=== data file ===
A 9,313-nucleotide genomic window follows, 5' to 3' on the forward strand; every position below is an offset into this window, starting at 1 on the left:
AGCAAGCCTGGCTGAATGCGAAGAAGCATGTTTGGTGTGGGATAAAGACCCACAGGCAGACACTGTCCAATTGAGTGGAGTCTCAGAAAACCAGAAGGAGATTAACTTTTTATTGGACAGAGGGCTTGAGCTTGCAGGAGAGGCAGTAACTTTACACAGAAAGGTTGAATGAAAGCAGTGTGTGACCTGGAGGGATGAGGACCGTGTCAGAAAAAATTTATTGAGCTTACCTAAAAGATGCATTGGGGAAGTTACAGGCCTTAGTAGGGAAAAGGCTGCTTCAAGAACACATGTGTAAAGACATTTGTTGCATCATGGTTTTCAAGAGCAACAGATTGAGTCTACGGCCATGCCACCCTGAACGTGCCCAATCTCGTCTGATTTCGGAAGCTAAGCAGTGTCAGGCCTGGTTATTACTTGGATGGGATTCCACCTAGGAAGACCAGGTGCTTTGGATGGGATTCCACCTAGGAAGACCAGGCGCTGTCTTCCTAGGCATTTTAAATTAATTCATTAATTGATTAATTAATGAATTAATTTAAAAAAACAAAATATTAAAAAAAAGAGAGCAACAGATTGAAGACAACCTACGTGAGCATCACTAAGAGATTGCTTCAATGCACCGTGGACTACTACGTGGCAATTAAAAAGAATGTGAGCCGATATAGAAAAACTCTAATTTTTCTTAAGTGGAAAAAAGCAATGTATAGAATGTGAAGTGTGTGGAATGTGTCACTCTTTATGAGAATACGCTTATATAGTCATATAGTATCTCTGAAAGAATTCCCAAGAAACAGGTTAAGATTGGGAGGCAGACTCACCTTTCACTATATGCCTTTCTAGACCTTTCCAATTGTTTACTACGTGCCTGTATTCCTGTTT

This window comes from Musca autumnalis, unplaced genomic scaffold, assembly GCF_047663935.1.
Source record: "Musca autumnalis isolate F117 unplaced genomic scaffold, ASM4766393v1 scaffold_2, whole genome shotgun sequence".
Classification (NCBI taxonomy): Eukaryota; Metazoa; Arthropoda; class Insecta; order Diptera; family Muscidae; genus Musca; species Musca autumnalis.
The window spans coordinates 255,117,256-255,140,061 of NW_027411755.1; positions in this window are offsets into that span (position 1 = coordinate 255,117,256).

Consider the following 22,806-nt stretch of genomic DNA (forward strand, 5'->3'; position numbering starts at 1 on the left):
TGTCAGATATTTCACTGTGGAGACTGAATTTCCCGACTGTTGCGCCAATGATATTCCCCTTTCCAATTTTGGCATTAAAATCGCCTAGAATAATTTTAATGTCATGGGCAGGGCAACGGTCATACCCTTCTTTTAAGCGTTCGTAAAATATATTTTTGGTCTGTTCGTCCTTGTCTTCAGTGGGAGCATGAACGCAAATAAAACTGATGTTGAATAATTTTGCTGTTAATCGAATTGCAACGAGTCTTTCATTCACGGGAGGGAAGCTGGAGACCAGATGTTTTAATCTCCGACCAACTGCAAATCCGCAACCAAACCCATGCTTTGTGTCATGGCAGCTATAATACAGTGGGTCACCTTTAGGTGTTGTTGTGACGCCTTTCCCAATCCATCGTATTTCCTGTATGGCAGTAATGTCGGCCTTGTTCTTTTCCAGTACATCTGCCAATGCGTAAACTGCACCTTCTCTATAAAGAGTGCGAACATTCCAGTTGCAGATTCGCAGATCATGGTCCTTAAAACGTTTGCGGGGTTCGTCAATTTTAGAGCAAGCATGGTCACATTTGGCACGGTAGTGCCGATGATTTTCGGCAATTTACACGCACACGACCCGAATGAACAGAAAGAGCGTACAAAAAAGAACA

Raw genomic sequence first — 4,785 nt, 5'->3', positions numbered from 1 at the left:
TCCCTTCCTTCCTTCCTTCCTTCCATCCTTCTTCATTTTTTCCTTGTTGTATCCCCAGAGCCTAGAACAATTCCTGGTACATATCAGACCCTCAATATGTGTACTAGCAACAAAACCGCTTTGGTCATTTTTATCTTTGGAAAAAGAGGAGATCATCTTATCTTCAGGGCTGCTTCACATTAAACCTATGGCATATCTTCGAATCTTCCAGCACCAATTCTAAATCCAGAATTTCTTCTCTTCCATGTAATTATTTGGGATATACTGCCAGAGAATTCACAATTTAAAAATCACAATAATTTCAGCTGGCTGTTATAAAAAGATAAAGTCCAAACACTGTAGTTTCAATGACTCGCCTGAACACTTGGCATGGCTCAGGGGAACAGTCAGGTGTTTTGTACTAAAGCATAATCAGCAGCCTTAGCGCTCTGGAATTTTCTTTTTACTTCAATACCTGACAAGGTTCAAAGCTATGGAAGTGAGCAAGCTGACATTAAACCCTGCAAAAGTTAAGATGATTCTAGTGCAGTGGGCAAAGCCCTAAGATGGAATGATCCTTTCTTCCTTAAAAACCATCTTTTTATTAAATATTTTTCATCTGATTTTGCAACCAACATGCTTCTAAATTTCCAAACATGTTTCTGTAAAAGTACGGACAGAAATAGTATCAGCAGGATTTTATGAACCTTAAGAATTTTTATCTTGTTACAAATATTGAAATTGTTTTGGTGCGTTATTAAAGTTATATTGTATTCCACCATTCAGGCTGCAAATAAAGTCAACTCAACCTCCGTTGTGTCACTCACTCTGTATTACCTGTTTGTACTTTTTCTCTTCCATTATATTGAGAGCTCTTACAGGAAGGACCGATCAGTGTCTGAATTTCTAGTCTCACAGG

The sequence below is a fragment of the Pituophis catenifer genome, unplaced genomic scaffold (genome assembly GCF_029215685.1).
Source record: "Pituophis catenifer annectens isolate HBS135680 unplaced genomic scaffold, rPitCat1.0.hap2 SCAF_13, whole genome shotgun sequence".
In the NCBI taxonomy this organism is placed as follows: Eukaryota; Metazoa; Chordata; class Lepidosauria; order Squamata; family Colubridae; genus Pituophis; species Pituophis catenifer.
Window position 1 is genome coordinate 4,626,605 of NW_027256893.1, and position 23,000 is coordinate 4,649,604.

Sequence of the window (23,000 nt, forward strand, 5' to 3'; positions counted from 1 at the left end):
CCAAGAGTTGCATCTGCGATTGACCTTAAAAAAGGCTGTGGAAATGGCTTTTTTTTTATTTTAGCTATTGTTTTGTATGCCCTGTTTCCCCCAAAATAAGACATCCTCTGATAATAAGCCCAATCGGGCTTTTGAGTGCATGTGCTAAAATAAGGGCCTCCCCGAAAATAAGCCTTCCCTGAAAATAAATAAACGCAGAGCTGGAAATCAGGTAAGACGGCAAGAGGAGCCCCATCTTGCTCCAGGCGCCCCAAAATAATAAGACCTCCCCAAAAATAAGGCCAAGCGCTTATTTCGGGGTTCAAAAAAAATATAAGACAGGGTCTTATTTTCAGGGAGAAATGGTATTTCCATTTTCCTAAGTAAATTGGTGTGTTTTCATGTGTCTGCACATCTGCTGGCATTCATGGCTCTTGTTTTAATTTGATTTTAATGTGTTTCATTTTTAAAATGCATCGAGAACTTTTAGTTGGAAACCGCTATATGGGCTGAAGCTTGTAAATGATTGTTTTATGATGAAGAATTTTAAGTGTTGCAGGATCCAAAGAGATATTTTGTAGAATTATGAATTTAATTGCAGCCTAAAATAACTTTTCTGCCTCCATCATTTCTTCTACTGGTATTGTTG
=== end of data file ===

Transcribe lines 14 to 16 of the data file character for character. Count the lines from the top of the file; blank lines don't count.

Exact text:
Window position 1 is genome coordinate 4,626,605 of NW_027256893.1, and position 23,000 is coordinate 4,649,604.

Sequence of the window (23,000 nt, forward strand, 5' to 3'; positions counted from 1 at the left end):
CCAAGAGTTGCATCTGCGATTGACCTTAAAAAAGGCTGTGGAAATGGCTTTTTTTTTATTTTAGCTATTGTTTTGTATGCCCTGTTTCCCCCAAAATAAGACATCCTCTGATAATAAGCCCAATCGGGCTTTTGAGTGCATGTGCTAAAATAAGGGCCTCCCCGAAAATAAGCCTTCCCTGAAAATAAATAAACGCAGAGCTGGAAATCAGGTAAGACGGCAAGAGGAGCCCCATCTTGCTCCAGGCGCCCCAAAATAATAAGACCTCCCCAAAAATAAGGCCAAGCGCTTATTTCGGGGTTCAAAAAAAATATAAGACAGGGTCTTATTTTCAGGGAGAAATGGTATTTCCATTTTCCTAAGTAAATTGGTGTGTTTTCATGTGTCTGCACATCTGCTGGCATTCATGGCTCTTGTTTTAATTTGATTTTAATGTGTTTCATTTTTAAAATGCATCGAGAACTTTTAGTTGGAAACCGCTATATGGGCTGAAGCTTGTAAATGATTGTTTTATGATGAAGAATTTTAAGTGTTGCAGGATCCAAAGAGATATTTTGTAGAATTATGAATTTAATTGCAGCCTAAAATAACTTTTCTGCCTCCATCATTTCTTCTACTGGTATTGTTG